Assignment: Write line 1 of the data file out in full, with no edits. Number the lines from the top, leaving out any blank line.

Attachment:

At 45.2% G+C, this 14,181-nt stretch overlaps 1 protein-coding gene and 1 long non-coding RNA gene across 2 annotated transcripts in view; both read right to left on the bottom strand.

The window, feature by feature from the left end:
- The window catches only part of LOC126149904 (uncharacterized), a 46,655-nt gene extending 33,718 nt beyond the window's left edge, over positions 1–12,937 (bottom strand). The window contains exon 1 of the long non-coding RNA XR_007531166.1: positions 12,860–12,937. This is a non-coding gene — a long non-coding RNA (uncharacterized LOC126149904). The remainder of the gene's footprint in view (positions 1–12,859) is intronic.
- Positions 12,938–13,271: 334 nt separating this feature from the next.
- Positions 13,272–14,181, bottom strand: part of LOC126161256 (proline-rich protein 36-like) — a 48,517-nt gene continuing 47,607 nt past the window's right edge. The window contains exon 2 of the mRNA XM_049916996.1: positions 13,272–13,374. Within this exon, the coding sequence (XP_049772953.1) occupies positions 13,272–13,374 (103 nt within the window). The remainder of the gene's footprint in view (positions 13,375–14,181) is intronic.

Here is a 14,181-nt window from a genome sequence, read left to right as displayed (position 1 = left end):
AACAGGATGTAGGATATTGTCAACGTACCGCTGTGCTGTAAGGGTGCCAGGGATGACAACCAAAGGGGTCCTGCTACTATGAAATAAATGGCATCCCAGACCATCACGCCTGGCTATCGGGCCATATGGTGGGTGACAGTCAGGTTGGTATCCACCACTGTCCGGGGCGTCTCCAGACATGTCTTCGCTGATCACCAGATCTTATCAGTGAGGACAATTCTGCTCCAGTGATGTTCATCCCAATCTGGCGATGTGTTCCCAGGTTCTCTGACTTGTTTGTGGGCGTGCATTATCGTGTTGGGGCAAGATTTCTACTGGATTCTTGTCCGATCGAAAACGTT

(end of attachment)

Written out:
At 45.2% G+C, this 14,181-nt stretch overlaps 1 protein-coding gene and 1 long non-coding RNA gene across 2 annotated transcripts in view; both read right to left on the bottom strand.